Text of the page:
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In non-standard analysis, assuming the continuum hypothesis, the field of hyperreals $\mathbb{R}^*$ is a field extension of $\mathbb{R}$. What can you say about this field extension?

Is it algebraic? Probably not, right? Transcendental? Normal? Finitely generated? Separable?

For instance, I was thinking: Would it be enough to adjoin an infinitesimal to $\mathbb{R}$ and get $\mathbb{R}^*$? The axioms of hyperreals in Keisler's Foundations of Infinitesimal Calculus seem to suggest so, but I'm not sure.

I don't know how to approach this question, since infinitesimals and such things don't "result" from polynomials (like, say, complex numbers do).

Is $\mathbb{R}^*$ maybe isomorphic to the field of fractions of some polynomial ring? (This occured to me after thinking about $\mathbb{R}(\epsilon)$ and such things, where $\epsilon$ is an infinitesimal).

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I just realised it's quite easy to show it isn't algebraic. But what about the rest? –  FPP Nov 10 '12 at 22:24
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There actually exists no single field of hyperreals. Different fields of hyperreals may fail to be isomorphic. –  Michael Greinecker Nov 10 '12 at 22:24
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Let's assume the continuum hypothesis, then. If I remember correctly, that implies that all are isomorphic, right? –  FPP Nov 10 '12 at 22:25
    
@FFP Yes.${}{}$ –  Michael Greinecker Nov 10 '12 at 22:26
    
Well, exactly what should $\epsilon$ satisfy? How is (an) $\Bbb R^*$ constructed? –  Berci Nov 10 '12 at 23:18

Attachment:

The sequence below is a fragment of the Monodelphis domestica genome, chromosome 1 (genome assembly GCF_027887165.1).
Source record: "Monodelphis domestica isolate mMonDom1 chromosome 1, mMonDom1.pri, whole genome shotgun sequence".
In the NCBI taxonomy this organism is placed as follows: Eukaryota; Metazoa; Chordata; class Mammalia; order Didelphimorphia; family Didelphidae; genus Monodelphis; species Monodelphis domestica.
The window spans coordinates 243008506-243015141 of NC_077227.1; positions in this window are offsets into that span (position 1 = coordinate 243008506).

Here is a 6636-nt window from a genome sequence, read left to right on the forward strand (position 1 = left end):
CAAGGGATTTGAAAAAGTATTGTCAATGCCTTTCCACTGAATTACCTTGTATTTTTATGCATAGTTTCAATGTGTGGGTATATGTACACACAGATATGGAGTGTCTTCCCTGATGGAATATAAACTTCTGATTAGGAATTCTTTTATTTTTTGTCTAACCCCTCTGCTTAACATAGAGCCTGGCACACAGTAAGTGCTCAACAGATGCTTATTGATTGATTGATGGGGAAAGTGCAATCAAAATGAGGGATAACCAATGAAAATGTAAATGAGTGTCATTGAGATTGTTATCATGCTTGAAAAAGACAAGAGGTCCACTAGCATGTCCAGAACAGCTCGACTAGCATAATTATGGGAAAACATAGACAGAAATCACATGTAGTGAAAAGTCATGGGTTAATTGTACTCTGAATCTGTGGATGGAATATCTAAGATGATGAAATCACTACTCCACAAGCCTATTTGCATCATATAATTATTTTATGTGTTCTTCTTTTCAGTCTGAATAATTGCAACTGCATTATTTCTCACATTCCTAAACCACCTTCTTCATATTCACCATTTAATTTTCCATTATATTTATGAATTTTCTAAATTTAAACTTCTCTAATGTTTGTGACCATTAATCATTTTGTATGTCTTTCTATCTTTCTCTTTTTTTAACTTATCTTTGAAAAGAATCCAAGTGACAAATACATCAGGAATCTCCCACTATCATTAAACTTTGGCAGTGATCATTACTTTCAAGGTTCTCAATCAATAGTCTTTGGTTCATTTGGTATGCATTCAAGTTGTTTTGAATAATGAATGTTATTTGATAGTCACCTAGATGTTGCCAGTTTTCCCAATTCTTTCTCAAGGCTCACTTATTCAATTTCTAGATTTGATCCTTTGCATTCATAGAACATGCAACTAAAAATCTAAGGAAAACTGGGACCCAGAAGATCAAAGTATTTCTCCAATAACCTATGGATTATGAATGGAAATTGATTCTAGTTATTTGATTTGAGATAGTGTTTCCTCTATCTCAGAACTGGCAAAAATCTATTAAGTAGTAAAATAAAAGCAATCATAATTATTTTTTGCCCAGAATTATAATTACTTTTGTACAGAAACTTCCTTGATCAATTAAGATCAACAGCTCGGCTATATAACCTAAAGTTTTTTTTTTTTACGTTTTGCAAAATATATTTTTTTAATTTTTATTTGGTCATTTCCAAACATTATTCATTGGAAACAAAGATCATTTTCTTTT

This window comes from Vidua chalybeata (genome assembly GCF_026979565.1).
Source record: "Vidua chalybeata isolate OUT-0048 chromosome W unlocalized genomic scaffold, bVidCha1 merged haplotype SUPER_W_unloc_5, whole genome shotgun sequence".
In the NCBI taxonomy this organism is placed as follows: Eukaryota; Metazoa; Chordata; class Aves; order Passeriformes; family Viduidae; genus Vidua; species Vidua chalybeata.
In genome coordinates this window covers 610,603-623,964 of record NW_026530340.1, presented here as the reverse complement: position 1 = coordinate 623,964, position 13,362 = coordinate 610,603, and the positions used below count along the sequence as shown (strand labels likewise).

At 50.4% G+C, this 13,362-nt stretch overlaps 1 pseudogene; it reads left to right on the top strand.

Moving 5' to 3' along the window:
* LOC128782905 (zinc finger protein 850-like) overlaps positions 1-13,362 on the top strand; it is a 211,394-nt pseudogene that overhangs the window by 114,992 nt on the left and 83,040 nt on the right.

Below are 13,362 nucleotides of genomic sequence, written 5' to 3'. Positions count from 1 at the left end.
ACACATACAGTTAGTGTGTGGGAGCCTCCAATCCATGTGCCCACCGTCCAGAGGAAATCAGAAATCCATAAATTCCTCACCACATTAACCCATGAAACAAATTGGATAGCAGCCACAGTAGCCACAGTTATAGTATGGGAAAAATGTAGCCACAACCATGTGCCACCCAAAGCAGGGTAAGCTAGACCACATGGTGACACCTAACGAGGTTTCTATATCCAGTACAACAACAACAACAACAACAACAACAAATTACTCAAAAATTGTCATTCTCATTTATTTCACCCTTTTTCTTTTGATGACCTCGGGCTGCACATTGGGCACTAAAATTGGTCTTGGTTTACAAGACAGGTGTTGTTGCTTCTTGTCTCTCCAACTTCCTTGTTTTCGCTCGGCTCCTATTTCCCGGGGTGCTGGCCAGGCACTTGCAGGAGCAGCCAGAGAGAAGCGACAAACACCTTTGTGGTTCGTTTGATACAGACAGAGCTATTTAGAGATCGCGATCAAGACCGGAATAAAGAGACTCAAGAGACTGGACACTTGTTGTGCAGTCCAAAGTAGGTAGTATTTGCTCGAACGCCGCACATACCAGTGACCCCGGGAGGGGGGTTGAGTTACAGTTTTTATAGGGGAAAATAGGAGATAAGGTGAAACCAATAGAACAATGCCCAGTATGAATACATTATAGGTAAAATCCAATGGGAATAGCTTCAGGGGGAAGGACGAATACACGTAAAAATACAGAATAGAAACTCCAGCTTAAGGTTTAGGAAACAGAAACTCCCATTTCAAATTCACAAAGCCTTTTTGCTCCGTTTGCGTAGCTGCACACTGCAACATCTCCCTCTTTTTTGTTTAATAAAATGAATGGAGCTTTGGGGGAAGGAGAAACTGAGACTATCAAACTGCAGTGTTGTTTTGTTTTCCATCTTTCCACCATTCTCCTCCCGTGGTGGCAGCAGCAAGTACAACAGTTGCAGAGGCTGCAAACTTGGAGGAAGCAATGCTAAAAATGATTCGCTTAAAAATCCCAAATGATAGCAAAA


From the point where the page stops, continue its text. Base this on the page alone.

4 Answers 4

A small correction to the formulation of the original question: the continuum hypothesis is not needed to construct a hyperreal field extension of the reals. The alternative simpler field extension you are proposing is related to the Levi-Civita field, which was of intense interest to Abraham Robinson. However, it does not have the crucial properties that make the hyperreals useful in analysis.

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There isn't any trouble constructing $\mathbb{R}(\epsilon)$ as a formally real field that is isomorphic (as a field) to $\mathbb{R}(x)$, and with $\epsilon$ a positive infinitesimal. (it may be easier to see the ordering by writing a rational function as a formal Laurent series in $\epsilon$ about 0)

It's easy to see that this is not a hyperreal field: it only has finite powers of $\epsilon$. In particular, if there were a positive transfinite positive integer $H$, then there would be an element $\epsilon^H$ that is smaller than every power of $\epsilon$ appearing in $\mathbb{R}(\epsilon)$.

($\mathbb{R}(\epsilon)$ also fails to have a square root of $\epsilon$. This can be fixed by passing to its real closure, but that would still fail the above property)

If you tried adjoining a second infinitesimal, a similar argument proves it can't be hyperreal.

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Briefly, one way to approach this question would be to try to construct alternative models of the hyperreals via the Compactness Theorem that either satisfy or fail to satisfy the properties you want. The Enderton text, A Mathematical Introduction to Logic, uses this kind of construction and has a very rigorous treatment of nonstandard analysis that you can use as a guide.

Since I only have 44 minutes left on this question, it could easily contain errors so I'm retagging your question to include logic and set theory so it can be properly checked.

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I don't think it would be enough to adjoin one infinitestimal. To construct the hyperreals via an ultrapower requires the Axiom of Choice, but you could certainly adjoin one infinitesimal without Choice.

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